Animal research in 2016 by University of Reading
Release Date 13 July 2017
The University of Reading carried out 3,388 regulated procedures on animals in 2016 for research purposes, figures show.
The figures were published today as the Home Office released statistics showing that 3.94 million procedures were carried out in total across the UK in 2016.
Reading’s use of animals mainly involves mice and rats, for research into new treatments for human conditions such as cardiovascular disease and epilepsy.
The University also carries out some regulated procedures using farm animals, including sheep and cows, for example as part of research into reducing the environmental impact of agriculture.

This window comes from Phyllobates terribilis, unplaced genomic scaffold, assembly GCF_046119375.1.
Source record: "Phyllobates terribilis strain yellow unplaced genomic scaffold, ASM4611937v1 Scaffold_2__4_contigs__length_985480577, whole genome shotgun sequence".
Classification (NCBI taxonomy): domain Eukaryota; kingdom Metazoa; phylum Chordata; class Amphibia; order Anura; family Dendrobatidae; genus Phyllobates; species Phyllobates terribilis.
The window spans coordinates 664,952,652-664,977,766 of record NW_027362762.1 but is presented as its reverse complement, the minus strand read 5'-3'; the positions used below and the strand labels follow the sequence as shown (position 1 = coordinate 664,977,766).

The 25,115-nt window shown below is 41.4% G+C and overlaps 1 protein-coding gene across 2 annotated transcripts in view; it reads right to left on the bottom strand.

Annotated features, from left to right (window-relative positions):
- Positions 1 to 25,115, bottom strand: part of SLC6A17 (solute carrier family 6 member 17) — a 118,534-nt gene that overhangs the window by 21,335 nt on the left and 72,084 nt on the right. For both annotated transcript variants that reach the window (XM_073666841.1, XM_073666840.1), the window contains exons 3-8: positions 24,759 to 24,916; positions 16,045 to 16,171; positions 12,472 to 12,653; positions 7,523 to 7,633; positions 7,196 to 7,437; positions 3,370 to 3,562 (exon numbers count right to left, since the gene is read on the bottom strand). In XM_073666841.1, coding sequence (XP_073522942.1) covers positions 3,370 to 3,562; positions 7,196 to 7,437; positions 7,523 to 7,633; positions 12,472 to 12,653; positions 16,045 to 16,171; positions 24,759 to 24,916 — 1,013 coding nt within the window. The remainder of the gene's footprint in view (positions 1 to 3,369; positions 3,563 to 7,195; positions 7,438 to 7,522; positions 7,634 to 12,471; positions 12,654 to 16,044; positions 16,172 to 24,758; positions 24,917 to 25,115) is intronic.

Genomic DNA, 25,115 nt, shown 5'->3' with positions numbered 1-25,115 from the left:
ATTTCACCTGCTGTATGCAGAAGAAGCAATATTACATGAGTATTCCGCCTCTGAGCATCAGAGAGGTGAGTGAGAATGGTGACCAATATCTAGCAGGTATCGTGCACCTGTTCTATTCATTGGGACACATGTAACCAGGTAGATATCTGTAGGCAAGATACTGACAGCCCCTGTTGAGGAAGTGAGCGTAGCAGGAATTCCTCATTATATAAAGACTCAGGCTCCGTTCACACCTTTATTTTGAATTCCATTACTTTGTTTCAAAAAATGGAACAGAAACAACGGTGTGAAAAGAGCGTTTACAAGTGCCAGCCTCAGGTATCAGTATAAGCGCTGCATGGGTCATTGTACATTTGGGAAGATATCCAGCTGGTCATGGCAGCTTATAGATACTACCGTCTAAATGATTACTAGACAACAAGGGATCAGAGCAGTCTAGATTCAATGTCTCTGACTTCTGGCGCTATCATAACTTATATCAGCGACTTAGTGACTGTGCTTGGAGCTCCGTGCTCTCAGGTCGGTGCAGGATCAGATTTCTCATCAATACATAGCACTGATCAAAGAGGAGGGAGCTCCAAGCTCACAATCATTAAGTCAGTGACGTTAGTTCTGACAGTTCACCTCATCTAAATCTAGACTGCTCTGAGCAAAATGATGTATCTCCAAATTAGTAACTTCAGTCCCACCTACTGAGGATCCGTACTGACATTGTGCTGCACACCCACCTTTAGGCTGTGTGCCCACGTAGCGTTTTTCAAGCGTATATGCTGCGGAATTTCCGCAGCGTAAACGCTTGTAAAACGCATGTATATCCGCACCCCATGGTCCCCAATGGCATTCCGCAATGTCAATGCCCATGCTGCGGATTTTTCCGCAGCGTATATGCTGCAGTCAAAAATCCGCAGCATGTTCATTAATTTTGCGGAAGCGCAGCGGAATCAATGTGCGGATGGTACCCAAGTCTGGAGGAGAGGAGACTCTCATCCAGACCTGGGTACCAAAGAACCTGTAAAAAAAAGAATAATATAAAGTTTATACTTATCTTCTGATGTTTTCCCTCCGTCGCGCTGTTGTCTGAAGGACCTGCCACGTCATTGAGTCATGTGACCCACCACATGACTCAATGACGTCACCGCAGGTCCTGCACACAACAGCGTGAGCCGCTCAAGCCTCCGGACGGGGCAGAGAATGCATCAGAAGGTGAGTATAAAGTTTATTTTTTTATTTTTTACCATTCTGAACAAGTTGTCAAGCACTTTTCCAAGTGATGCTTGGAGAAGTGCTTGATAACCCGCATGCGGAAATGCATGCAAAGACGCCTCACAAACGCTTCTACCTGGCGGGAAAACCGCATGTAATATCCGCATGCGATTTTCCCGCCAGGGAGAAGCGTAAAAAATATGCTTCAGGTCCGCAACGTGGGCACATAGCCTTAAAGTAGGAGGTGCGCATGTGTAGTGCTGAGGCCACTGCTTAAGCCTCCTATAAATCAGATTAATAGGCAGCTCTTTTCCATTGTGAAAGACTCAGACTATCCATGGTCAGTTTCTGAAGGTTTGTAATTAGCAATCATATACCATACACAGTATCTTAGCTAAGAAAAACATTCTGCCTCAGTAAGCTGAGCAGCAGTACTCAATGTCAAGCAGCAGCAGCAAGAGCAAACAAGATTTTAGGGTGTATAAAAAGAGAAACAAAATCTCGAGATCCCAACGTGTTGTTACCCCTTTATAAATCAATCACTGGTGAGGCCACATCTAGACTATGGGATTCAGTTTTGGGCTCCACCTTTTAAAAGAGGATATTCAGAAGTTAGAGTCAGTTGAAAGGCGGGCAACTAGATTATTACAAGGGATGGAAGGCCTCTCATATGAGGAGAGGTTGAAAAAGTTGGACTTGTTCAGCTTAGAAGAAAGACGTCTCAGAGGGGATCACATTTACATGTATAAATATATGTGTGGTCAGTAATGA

The total number of animal procedures in 2016 involved the following species:
- Mouse: 76%
- Rat: 19%
- Cow: 5%
- Sheep: less than 1% (15)
- Llama: less than 1% (6)
The total figure represents a 5% increase on the 3,224 procedures carried out by the University in 2015. Almost all of the increase was due to an increase in procedures on mice. The number of rats, cows and sheep used fell.
All the figures are published online, in keeping with Reading’s commitment to transparency about its animal research. The University is a signatory of the Concordat on Openness on Animal Research, along with more than 100 other universities, research institutes, charities and research funders.